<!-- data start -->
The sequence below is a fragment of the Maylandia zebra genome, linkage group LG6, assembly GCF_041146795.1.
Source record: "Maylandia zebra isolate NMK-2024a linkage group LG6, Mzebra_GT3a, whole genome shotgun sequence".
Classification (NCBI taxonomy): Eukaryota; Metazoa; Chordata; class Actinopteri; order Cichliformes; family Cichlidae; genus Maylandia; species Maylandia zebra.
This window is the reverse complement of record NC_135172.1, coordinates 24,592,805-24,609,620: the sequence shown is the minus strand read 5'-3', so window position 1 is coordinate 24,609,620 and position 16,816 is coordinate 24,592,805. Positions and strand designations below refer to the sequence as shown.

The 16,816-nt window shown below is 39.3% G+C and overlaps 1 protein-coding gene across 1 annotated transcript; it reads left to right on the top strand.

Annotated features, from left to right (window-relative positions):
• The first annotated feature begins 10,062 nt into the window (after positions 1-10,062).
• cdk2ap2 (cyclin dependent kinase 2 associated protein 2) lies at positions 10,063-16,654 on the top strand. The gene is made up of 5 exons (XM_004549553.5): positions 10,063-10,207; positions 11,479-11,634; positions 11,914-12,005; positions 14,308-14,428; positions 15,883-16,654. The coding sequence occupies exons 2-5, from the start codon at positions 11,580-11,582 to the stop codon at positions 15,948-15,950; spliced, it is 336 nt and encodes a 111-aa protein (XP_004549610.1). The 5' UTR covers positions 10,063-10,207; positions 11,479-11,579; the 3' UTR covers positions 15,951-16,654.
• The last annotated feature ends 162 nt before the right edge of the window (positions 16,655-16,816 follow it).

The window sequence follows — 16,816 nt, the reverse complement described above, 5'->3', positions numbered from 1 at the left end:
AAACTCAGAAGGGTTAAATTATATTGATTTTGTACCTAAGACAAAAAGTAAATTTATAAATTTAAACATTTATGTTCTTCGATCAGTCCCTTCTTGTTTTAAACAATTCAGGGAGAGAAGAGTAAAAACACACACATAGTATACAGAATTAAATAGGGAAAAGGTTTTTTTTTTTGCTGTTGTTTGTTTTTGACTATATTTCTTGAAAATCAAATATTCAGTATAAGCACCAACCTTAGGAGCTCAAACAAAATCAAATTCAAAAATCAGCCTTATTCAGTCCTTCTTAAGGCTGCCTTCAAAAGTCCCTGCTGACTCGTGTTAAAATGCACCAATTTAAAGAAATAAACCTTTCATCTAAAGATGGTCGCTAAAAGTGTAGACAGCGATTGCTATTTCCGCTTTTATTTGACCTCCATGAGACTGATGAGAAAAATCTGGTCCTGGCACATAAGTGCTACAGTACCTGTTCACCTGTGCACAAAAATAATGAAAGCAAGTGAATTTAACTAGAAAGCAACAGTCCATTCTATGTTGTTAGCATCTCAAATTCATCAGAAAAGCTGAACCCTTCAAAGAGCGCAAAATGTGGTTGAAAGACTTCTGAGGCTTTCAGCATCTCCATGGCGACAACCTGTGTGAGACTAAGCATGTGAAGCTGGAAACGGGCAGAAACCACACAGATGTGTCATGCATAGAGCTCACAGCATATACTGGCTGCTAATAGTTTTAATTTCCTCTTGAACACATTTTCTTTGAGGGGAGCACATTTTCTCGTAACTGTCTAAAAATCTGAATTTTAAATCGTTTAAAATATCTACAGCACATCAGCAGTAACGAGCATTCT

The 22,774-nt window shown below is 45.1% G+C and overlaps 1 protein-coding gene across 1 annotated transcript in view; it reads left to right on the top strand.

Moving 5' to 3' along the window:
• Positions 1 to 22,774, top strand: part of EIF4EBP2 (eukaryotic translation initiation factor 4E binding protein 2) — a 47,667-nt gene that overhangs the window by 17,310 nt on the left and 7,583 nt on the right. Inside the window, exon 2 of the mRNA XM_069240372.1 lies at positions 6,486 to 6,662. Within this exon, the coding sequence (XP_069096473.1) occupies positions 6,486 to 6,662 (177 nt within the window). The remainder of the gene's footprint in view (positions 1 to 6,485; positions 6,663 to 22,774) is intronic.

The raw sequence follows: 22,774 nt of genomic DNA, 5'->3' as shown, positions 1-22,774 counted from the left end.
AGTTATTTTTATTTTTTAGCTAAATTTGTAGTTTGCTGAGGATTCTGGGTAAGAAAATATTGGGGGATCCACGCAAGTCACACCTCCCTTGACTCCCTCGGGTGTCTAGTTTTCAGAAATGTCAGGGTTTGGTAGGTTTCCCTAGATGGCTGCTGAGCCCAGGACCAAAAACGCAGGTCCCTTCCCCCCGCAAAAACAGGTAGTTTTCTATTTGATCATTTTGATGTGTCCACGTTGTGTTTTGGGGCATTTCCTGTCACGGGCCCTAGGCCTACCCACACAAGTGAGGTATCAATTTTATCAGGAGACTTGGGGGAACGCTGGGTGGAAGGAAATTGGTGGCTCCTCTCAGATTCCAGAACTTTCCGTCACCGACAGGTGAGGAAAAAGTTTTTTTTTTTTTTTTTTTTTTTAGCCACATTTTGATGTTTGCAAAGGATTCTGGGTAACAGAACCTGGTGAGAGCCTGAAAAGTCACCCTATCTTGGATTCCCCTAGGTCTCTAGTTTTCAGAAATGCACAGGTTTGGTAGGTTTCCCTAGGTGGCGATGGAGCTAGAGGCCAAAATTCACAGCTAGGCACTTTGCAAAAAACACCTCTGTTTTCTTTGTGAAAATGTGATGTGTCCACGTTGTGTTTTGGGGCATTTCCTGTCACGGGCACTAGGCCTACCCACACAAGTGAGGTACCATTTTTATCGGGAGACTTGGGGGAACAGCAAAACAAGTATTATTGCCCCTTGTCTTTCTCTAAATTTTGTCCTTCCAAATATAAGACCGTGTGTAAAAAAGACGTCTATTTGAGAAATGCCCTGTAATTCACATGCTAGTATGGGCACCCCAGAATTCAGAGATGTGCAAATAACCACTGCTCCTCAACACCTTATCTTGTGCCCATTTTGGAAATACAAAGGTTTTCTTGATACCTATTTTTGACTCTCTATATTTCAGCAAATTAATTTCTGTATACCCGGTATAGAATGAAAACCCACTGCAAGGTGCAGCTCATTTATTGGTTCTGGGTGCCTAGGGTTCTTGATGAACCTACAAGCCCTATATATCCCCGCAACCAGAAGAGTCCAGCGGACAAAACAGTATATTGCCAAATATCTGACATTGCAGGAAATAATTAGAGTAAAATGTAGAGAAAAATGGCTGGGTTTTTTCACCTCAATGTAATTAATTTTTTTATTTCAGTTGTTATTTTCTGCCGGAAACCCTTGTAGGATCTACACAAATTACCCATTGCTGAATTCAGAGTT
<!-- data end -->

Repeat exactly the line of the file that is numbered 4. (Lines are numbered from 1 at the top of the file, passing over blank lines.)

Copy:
This window is the reverse complement of record NC_135172.1, coordinates 24,592,805-24,609,620: the sequence shown is the minus strand read 5'-3', so window position 1 is coordinate 24,609,620 and position 16,816 is coordinate 24,592,805. Positions and strand designations below refer to the sequence as shown.